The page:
A little off topic but The most important thing for you and mom now is a good POA. You can research info on this site and elsewhere.  And yes, use an attorney not some on line form.

You mom is in pretty good shape now and cooperative.  Do this now! Structure the POA to be durable and give you the power to take care of medical, end if life, nursing care/facilities and all financial matters.
You want this document to allow you to handle things while mom is competent (with her approval) and after she is no longer mentally competent.
Helpful Answer (2)

I should add a caveat, just in case you want to be extra careful. Check the State Bar's list of grievances to ensure that an attorney is not on it.
Helpful Answer (1)

You're wise to ask about what to look for in selecting counsel. Too many people don't, have expectations that aren't met, misunderstandings occur, and the individual ends up being very dissatisfied.

It was easy for me since I chose a law firm for which I had worked. I knew and respected the attorneys, not only for the way staff and clients were treated, but because they served clients with a range of financial abilities. One thing you probably don't want is a law firm that caters to individuals "of high net worth", unless you're rich.

What I suggest is to go online to your state's bar association website and look for "practice areas." These are the specialty areas in which an attorney and/or firm practice. A county bar may also have attorneys categorized in the same manner. Search for estate planning, elder law, and/or Medicaid if you think that might be an issue.

If you want to be thorough and get an attorney in a firm with multiple practice areas, I think that's a good idea. The firm I chose also had litigation, real estate and other practice areas. When I needed some quick real estate advice, I contacted one of the RE attorneys and got the advice over the phone. Not all attorneys would do that.

The advantage is that real estate usually factors into estate planning, so there's already a practice area within the firm to which the attorney handling your succession issues can consult if the need arises. You don't need to go outside the firm and find another attorney.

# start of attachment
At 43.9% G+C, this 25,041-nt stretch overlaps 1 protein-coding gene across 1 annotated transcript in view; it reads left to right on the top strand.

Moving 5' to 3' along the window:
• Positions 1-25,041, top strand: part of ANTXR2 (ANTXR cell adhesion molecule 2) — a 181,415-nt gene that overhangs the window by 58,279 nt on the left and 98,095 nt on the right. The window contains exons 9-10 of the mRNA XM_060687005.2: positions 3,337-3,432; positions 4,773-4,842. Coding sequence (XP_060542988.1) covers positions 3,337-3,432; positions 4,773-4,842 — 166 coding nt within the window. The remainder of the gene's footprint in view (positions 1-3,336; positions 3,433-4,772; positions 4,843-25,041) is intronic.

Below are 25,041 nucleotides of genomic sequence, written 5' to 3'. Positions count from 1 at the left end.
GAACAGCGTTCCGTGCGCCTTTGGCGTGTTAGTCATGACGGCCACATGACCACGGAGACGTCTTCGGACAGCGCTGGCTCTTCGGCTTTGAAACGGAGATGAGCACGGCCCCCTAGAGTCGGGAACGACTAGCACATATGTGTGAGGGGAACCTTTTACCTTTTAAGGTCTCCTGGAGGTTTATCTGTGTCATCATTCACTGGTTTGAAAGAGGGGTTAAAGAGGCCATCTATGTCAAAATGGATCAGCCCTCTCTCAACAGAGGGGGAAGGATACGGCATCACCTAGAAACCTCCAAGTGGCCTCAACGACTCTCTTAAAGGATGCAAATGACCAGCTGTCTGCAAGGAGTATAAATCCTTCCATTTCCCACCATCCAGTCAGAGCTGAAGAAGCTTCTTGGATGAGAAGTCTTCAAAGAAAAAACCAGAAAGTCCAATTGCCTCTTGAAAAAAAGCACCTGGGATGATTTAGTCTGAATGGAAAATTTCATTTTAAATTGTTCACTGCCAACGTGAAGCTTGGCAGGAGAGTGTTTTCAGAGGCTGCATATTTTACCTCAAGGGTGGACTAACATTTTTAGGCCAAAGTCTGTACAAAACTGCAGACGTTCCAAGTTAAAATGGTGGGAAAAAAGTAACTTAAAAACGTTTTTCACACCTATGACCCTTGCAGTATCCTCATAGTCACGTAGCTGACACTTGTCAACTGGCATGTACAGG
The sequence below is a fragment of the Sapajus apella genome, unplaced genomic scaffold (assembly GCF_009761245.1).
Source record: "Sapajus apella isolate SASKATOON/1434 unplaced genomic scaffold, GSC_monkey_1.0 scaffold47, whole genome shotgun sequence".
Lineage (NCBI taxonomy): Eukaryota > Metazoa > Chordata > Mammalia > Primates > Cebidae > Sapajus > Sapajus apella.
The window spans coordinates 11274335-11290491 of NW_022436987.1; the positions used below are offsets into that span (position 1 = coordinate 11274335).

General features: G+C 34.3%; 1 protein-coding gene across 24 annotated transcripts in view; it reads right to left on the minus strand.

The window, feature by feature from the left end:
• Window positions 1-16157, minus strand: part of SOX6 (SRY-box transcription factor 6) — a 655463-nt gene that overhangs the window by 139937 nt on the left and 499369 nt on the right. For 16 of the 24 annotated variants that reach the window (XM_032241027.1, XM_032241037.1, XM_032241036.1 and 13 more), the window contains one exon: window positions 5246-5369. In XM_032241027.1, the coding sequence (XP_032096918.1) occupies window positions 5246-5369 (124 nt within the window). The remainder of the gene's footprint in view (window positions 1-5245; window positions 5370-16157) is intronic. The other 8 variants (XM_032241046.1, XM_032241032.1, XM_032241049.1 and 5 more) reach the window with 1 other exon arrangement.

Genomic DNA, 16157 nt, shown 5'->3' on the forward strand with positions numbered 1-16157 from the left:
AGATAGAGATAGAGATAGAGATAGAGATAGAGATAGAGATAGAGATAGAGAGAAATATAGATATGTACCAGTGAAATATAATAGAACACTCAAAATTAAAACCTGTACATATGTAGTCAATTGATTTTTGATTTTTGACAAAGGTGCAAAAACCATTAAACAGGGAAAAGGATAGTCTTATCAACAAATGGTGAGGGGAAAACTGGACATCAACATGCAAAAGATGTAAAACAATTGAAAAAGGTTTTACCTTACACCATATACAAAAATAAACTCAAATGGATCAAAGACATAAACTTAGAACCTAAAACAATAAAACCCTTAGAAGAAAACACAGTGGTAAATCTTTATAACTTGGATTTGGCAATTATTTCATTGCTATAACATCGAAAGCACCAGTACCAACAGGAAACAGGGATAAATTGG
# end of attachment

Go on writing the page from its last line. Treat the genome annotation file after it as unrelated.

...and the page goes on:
List the areas that would be addressed besides the standard documents (Trust or Will(s), POAs, conveyance if a Trust is involved, etc.), portfolio management, etc.

List the types of assets involved (mutual funds, stocks, real estate, 401Ks, other pension types [i.e., governmental] ), etc. This information will help your attorney advise how to best manage the assets and transfer them, if a trust is involved (called "funding" the trust). If you do get a trust, ask if the attorney prepared the funding documents, which would include a deed transferring the property to the trust. Sometimes a bill of sale is included to transfer the general and miscellaneous household assets into the trust.

If you have significant real estate assets, including those that generate income, look for a firm that has a real estate as well as an estate planning and/or elder law practice area. Taxation levels are different (and steeper) when trusts are involved, so you'll want to address any income producing assets.

Back to your post: you state that your mother has a living will and will be leaving the house to you. You might want to check this document, as my understanding of a living will is a medical directive rather than an asset based directive. The LW would define your authority to make decisions for someone in the event of various types of medical situations. It wouldn't convey property, unless things have changed since I've been working.

Then start online searching for firms with practice areas you want. Review the attorney's profiles; even w/i a practice area they have different specialites.

Then start calling, asking whether fees will be hourly or a flat fee for an entire estate plan. If you're considering any kind of guardianship or conservatorship, either for you or for someone in your family, ask whether the attorney handles those proceedings, or if someone in the firm does. If a trust won't be involved, address probate proceedings and learn in advance whether or not the attorney will handle this entirely, or if he/she will provide guidance to you so you can handle as much as possible.

Take copius notes on the firms and the initial conversations. If someone doesn't want to discuss fees over the phone, move on. Then take some time to digest all this and either short list the firms or select one. Then set up an appointment.

Good luck!
Helpful Answer (1)

This question has been closed for answers. Ask a New Question.
Subscribe to
Our Newsletter